In 2004, a collaborative project to fix some of the problems got underway. Under a public-private partnership between the Forest Service, The Nature Conservancy and other conservation groups, restoration crews removed blockages, replaced culverts, re-routed the creek back to its original channels, graded portions of the streambed, and introduced logjams to create pool habitat for spawning fish. Fubar, a main tributary of the Harris River—a major salmon and trout-producing river—began to see salmon return almost immediately. Within two weeks salmon began to show up in their historic spawning grounds and repopulate the stream, according to a Forest Service timeline of the project.

The decision to give Fubar a Haida name resulted from discussions among the Forest Service and local tribal councils, including Hydaburg Cooperative Association, Craig Tribal Association, Organized Village of Kasaan, and Klawock Cooperative Association. Everyone agreed that the name Fubar was culturally offensive and inappropriate and since the stream ran through the Haida’s traditional lands, it should have a Haida name, said Francisco Sanchez, Forest Service district ranger, at the recent renaming ceremony. Attending the streamside event were by tribal members, conservation representatives and Forest Service officials, including Undersecretary Of Agriculture for Natural Resources and Environment, Harris Sherman, who praised the restoration and renaming project.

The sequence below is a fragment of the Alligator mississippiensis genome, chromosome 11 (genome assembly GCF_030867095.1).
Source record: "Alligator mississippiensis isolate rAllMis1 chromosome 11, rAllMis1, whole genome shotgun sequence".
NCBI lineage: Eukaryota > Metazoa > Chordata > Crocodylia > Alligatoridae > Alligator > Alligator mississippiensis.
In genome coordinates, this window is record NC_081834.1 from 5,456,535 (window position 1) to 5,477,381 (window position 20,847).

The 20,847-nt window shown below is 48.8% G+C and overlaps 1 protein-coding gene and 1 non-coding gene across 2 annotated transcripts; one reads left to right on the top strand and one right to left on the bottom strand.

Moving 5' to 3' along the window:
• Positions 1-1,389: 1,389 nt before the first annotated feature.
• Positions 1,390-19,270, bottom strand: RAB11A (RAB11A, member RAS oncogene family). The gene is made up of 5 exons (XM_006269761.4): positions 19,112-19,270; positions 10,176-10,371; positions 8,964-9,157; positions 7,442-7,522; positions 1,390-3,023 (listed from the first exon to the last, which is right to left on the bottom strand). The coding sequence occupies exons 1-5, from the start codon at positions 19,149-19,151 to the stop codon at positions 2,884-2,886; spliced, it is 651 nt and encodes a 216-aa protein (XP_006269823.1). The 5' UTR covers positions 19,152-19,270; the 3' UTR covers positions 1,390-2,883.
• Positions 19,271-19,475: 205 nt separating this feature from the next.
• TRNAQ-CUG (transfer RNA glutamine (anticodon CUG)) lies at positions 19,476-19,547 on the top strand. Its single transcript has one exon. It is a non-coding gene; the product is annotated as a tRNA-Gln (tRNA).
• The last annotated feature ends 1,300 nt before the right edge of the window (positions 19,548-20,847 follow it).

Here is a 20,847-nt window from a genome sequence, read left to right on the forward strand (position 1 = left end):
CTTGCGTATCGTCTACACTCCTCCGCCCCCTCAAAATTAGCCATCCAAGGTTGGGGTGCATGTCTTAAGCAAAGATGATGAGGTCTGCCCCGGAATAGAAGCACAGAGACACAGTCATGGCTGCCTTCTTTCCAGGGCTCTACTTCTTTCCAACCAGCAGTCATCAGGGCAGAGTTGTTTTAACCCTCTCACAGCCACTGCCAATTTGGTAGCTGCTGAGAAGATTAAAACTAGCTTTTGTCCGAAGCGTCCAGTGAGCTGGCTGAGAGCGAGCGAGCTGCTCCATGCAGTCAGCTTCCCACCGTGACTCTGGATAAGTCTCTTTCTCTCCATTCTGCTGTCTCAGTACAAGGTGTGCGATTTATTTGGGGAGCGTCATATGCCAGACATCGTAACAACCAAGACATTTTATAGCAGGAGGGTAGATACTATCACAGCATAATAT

“It’s impressive. And it’s making a difference,” said Sherman, who oversees the Forest Service. "Investing in watershed restoration is essential for the communities in Southeast Alaska, for salmon and for the economy. I'm impressed by the unusual level of commitment and collaboration in the Tongass. It's an example of what can happen elsewhere in the United States."

The Fubar restoration and renaming project was part of a larger effort on the Harris River and its surrounding watershed, an area that was also extensively logged decades ago and suffered similar damage and loss of fish habitat as Fubar. The Harris River supports a commercial fishery on the outer banks of Prince of Wales Island and its recovering salmon and trout runs are starting attract anglers from Alaska, the Lower 48 and beyond. Now that the both Harris and Fubar systems have been restored, fishery regulators and tribal officials are anticipating bigger fish returns, particularly Coho, and with that, more opportunities for sport fishing, a major tourism draw for visitors to Prince of Wales Island, whose economy is transitioning from large-scale timber harvesting to tourism, fishing and other industries.

“We expect to see more sport fishing activity on the Harris River and on Gandláay Háanaa. That’ll be good for the island’s economy and good for anglers,” said Maeve Taylor, a recreation staff officer with the Forest Service on the Tongass National Forest.